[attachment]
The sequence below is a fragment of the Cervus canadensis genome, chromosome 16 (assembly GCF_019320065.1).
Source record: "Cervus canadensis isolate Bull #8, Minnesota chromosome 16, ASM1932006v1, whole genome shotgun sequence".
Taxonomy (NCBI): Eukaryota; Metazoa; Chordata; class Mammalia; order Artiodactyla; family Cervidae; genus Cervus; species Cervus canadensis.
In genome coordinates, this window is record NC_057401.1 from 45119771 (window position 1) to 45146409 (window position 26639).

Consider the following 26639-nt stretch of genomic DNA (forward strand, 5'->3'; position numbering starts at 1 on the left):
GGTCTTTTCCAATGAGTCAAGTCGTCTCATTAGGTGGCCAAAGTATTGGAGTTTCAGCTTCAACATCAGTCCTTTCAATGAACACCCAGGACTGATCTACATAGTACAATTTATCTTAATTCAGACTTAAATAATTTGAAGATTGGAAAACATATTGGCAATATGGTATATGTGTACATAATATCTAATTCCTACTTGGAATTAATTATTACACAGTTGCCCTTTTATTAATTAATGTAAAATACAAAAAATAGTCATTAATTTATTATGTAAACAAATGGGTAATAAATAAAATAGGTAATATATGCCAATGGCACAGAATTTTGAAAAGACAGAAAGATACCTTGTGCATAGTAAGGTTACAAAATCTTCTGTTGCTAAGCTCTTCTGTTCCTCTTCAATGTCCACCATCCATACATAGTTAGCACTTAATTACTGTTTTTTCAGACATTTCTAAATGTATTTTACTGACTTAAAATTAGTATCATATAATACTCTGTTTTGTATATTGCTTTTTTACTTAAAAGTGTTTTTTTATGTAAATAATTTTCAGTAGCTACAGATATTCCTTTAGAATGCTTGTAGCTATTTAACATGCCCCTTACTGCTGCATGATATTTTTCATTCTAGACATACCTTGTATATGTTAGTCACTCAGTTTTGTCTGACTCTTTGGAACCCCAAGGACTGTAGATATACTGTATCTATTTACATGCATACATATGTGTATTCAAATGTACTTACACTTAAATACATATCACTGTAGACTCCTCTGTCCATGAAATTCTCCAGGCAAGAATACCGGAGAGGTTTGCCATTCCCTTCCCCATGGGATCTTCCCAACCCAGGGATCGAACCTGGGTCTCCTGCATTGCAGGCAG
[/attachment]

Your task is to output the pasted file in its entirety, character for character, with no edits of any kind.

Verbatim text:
The sequence below is a fragment of the Cervus canadensis genome, chromosome 16 (assembly GCF_019320065.1).
Source record: "Cervus canadensis isolate Bull #8, Minnesota chromosome 16, ASM1932006v1, whole genome shotgun sequence".
Taxonomy (NCBI): Eukaryota; Metazoa; Chordata; class Mammalia; order Artiodactyla; family Cervidae; genus Cervus; species Cervus canadensis.
In genome coordinates, this window is record NC_057401.1 from 45119771 (window position 1) to 45146409 (window position 26639).

Consider the following 26639-nt stretch of genomic DNA (forward strand, 5'->3'; position numbering starts at 1 on the left):
GGTCTTTTCCAATGAGTCAAGTCGTCTCATTAGGTGGCCAAAGTATTGGAGTTTCAGCTTCAACATCAGTCCTTTCAATGAACACCCAGGACTGATCTACATAGTACAATTTATCTTAATTCAGACTTAAATAATTTGAAGATTGGAAAACATATTGGCAATATGGTATATGTGTACATAATATCTAATTCCTACTTGGAATTAATTATTACACAGTTGCCCTTTTATTAATTAATGTAAAATACAAAAAATAGTCATTAATTTATTATGTAAACAAATGGGTAATAAATAAAATAGGTAATATATGCCAATGGCACAGAATTTTGAAAAGACAGAAAGATACCTTGTGCATAGTAAGGTTACAAAATCTTCTGTTGCTAAGCTCTTCTGTTCCTCTTCAATGTCCACCATCCATACATAGTTAGCACTTAATTACTGTTTTTTCAGACATTTCTAAATGTATTTTACTGACTTAAAATTAGTATCATATAATACTCTGTTTTGTATATTGCTTTTTTACTTAAAAGTGTTTTTTTATGTAAATAATTTTCAGTAGCTACAGATATTCCTTTAGAATGCTTGTAGCTATTTAACATGCCCCTTACTGCTGCATGATATTTTTCATTCTAGACATACCTTGTATATGTTAGTCACTCAGTTTTGTCTGACTCTTTGGAACCCCAAGGACTGTAGATATACTGTATCTATTTACATGCATACATATGTGTATTCAAATGTACTTACACTTAAATACATATCACTGTAGACTCCTCTGTCCATGAAATTCTCCAGGCAAGAATACCGGAGAGGTTTGCCATTCCCTTCCCCATGGGATCTTCCCAACCCAGGGATCGAACCTGGGTCTCCTGCATTGCAGGCAG